Despite their small numbers, guerrilla movements defeat larger, more sophisticated military forces in Cuba, Vietnam, and Afghanistan. In addition to using the natural terrain to their advantage, the movements' strong political philosophies inspire the loyalty of peasants.
Unit Themes and Topics:
the Cuban Revolution
the Soviet war in Afghanistan
the Vietnam War
Ahmed Shah Massoud
(guerrilla leader, Afghanistan)
"Strong motivation and belief in your own victory are the most important things in a guerrilla war. The other keys to victory are the proper use of terrain by guerrillas and the mobilization of the people."
Note to Teachers
This program contains graphic depictions of violence. We recommend that you preview the program before using it in the classroom.
1. Define the term guerrilla warfare. How is it different from conventional warfare?
2. As students watch the program, have them write down examples that illustrate or expand their definition of guerrilla warfare.
1. What were the similarities among the uses of guerrilla warfare in Cuba, Vietnam, and Afghanistan? What were the differences?
2. Based on the quotation by Ahmed Shah Massoud, what were the strengths and weaknesses of the guerrilla movements in each country? How did the guerrillas' tactics in each country capitalize on their strengths? What tactics did the American and Soviet militaries use to try to defeat guerrillas? How did guerrillas respond? Why did the more sophisticated militaries fail?
3. What reasons did people give for supporting or participating in guerrilla movements? What were some of the hardships they faced and why do you think they were willing to endure them? How do their experiences and attitudes compare to those described by American and Soviet soldiers? What psychological factors contributed to and affected the outcome of the guerrilla wars?
Divide students into small groups to research the historical context of the guerrilla movements depicted in the program. Assign each group one of the three countries and one of the following time periods: the period leading up to the war, the war, or the period since the war. Ask groups to prepare a timeline of key events and to present the significance of the events in relation to the war or the goals of the guerrilla movement.
Have students explore the ways in which the American Revolution was a guerilla war. What tactics did the American soldiers use against the British? Create a chart comparing and contrasting the American Revolution's goals and tactics with those of the Cuban Revolution or the Vietnam War.
The following lesson focuses on a program segment about the success of the Cuban Revolution despite great odds, and how it inspired other Latin American guerrilla movements. Former guerrillas describe their role in the revolution.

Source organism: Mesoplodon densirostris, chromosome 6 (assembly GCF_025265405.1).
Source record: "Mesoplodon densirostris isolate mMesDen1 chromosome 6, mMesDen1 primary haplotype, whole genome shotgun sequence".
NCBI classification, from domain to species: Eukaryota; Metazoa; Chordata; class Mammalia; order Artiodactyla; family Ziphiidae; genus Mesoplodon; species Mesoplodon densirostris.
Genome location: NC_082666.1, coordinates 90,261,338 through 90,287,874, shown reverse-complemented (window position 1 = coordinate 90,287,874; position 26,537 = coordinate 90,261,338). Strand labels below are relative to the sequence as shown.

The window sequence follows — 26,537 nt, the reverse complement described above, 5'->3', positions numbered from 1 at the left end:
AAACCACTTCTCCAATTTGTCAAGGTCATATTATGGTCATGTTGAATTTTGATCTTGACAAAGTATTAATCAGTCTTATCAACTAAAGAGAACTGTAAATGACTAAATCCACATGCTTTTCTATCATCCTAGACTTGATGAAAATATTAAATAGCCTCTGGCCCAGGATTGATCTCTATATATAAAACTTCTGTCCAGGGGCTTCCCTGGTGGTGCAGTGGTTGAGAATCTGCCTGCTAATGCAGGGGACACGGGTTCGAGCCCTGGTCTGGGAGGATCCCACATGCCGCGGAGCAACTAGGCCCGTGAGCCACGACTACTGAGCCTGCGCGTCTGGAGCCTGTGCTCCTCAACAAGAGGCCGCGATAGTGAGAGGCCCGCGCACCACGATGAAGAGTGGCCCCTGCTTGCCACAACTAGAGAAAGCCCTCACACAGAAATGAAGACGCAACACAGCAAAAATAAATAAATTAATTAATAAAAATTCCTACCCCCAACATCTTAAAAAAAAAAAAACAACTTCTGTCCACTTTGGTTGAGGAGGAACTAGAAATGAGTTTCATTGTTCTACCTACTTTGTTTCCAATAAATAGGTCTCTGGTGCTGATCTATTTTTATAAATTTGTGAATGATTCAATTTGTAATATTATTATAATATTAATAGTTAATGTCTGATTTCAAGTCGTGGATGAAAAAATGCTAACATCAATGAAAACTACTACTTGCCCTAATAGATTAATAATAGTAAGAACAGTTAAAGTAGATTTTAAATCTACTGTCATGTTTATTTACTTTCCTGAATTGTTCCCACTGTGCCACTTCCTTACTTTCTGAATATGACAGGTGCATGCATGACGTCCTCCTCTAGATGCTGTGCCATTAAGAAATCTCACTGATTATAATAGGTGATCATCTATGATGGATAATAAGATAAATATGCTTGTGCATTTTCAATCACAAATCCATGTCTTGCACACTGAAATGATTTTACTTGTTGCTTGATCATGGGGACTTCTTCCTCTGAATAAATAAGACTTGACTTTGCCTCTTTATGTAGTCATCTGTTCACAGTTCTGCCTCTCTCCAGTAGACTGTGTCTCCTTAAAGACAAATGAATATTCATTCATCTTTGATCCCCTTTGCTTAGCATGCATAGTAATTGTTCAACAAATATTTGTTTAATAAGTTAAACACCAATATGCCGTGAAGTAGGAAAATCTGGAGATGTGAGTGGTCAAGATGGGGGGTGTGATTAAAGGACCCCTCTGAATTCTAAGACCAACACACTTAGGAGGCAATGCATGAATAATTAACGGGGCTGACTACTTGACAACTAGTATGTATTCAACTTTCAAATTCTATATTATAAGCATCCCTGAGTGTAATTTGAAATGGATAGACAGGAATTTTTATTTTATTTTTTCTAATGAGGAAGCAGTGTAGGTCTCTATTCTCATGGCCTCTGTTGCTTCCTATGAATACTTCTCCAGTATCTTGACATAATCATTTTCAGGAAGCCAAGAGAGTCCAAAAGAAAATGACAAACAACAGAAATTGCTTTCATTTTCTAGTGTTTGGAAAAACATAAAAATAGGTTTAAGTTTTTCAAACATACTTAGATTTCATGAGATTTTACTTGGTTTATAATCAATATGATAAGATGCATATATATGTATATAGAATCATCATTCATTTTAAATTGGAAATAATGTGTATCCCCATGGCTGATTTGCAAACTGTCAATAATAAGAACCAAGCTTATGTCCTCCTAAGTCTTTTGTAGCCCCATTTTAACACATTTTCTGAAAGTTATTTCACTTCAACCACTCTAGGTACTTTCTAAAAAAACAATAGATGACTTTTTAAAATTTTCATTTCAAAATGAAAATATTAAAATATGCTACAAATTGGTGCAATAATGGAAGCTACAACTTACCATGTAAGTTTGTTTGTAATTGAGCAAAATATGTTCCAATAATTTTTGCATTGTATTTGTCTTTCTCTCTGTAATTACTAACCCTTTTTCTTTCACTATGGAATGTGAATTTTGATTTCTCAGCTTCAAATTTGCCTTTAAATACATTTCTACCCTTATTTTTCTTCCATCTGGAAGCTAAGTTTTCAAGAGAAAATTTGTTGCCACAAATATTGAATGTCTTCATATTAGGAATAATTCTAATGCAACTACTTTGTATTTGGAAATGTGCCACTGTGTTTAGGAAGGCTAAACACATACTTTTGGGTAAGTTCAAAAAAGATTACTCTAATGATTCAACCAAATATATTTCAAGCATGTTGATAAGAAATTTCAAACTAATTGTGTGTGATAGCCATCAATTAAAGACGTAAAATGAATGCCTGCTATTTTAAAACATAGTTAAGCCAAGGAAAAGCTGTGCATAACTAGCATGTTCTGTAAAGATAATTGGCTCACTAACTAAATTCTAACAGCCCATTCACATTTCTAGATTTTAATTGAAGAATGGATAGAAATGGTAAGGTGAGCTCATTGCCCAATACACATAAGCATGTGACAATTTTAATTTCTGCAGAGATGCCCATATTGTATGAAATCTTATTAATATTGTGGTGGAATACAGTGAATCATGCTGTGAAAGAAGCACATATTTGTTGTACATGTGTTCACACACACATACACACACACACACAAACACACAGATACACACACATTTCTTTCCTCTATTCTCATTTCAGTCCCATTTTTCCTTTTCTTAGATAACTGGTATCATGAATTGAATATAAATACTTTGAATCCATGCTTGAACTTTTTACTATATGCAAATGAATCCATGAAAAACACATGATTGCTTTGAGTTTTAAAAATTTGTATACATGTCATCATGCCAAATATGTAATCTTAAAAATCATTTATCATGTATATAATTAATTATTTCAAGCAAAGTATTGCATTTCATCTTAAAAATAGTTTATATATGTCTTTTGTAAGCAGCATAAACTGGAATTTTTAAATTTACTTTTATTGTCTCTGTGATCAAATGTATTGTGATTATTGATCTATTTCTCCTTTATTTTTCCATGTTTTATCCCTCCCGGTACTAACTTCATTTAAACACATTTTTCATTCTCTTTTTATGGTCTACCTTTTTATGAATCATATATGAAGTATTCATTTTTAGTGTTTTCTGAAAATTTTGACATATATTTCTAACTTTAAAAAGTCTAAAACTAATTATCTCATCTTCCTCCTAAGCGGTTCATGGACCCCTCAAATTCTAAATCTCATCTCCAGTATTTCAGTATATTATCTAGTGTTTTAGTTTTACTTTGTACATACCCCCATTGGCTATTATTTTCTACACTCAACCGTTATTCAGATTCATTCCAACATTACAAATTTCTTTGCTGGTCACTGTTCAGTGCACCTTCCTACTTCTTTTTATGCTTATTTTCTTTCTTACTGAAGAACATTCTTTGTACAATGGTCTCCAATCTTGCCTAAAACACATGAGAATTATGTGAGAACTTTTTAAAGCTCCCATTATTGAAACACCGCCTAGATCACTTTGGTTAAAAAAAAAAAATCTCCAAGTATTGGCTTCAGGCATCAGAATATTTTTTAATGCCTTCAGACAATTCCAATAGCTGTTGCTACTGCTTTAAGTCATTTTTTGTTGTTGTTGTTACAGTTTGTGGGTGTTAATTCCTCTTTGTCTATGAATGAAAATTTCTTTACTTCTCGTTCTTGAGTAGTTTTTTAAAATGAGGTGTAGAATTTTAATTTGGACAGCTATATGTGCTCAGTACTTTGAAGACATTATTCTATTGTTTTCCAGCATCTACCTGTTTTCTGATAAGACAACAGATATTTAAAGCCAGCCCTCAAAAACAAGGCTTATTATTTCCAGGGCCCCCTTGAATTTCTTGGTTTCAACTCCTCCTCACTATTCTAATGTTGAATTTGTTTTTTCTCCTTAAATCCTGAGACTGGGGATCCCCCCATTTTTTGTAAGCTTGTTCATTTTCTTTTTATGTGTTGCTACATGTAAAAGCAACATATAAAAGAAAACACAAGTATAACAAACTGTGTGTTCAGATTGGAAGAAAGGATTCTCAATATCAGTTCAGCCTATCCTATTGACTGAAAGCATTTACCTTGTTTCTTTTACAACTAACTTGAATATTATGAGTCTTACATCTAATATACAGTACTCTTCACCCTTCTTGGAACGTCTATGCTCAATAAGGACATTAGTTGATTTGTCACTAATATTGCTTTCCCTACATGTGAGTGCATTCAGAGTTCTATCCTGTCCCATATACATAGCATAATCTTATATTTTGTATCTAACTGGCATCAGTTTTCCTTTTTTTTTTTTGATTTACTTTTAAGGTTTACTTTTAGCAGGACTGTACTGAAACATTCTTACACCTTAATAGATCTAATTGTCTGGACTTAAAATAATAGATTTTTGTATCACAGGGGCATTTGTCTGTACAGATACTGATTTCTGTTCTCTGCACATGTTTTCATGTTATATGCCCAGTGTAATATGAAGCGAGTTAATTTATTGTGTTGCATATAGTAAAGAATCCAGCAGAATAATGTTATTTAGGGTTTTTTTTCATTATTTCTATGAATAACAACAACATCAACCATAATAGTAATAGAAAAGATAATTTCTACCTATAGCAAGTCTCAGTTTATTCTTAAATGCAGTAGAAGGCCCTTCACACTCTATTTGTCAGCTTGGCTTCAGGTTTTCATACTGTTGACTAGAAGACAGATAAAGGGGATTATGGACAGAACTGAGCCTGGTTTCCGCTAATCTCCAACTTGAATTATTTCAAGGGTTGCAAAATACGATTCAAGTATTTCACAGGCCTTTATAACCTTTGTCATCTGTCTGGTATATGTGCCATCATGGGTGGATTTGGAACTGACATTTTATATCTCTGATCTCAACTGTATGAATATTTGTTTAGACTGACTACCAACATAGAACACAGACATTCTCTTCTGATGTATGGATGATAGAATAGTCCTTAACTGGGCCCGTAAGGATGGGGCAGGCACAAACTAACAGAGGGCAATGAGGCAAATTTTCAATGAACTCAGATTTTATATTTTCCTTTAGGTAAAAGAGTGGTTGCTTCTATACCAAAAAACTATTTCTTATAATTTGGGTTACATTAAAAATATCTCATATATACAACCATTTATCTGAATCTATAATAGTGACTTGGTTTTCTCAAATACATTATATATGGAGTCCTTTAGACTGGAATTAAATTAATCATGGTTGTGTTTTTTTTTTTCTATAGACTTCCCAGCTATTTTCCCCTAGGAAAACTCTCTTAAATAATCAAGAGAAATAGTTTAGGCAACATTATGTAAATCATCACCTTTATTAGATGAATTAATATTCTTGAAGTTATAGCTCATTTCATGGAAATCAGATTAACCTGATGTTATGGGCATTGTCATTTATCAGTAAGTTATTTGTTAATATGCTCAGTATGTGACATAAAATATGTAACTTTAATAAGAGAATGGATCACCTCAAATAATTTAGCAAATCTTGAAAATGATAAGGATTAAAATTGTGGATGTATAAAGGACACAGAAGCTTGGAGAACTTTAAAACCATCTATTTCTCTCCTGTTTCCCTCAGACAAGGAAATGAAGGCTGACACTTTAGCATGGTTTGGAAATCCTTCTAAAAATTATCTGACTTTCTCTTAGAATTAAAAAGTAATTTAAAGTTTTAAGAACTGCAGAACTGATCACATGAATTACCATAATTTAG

approximately 11 minutes
The beginning of the program
The narrator describes other Latin American guerrilla movements.
1. Describe what you know about the geography and political history of Cuba. Is Cuba a political threat to the United States? Why or why not?
2. As students watch the program segment, have them write down the guerrillas' strategies and what the guerrillas promised to bring the people, if they won.
1. Why did the guerrillas' victory inspire fear in the United States and Latin American governments? What qualities made the Cuban Revolution an appealing model for rebels in other countries?
2. Why do you think the guerrillas succeeded in defeating the military forces that outnumbered them? How did the guerrillas earn the loyalty of peasants? How did they use peasants?
Have students explore the motivations and experiences of guerrilla fighters through Latin American poetry. First, give students the poem "Song to Fidel" by Cuban Revolution leader Che Guevara, written on the eve of the Granma expedition (available in Our Word: Guerrilla Poems from Latin America, translated by Edward Dorn and Gordon Brotherston, Grossman Publishers, 1968 and Twentieth-Century Latin American Poetry: A Bilingual Anthology, edited by Stephen Tapscott, University of Texas Press, 1996). Discuss how the poem relates to the events portrayed in the program segment, how it expresses the idealism and commitment of the guerrilla soldiers, how it might have helped build support for the Cuban Revolution, and how it might have inspired guerrilla movements in other countries. To follow up, have students read poems by other revolutionary Latin American poets and identify important themessuch as the quest for justice, anti-imperialism, justification of violence, and confrontation of deathand discuss why guerrillas and their supporters chose poetry as a vehicle for self-expression.
Have students investigate the United States' recent history with Cuba by exploring different points of view on the U.S. embargo with Cuba. First, ask students to bring in news clippings on the issue. Then ask them to take the points of view of different interest groups (U.S. trading partners, the Clinton administration, the Cuban government, Cuban émigrés living in the United States, Cuban citizens, and American business groups) and conduct a roundtable discussion on the pros and cons of maintaining the embargo.
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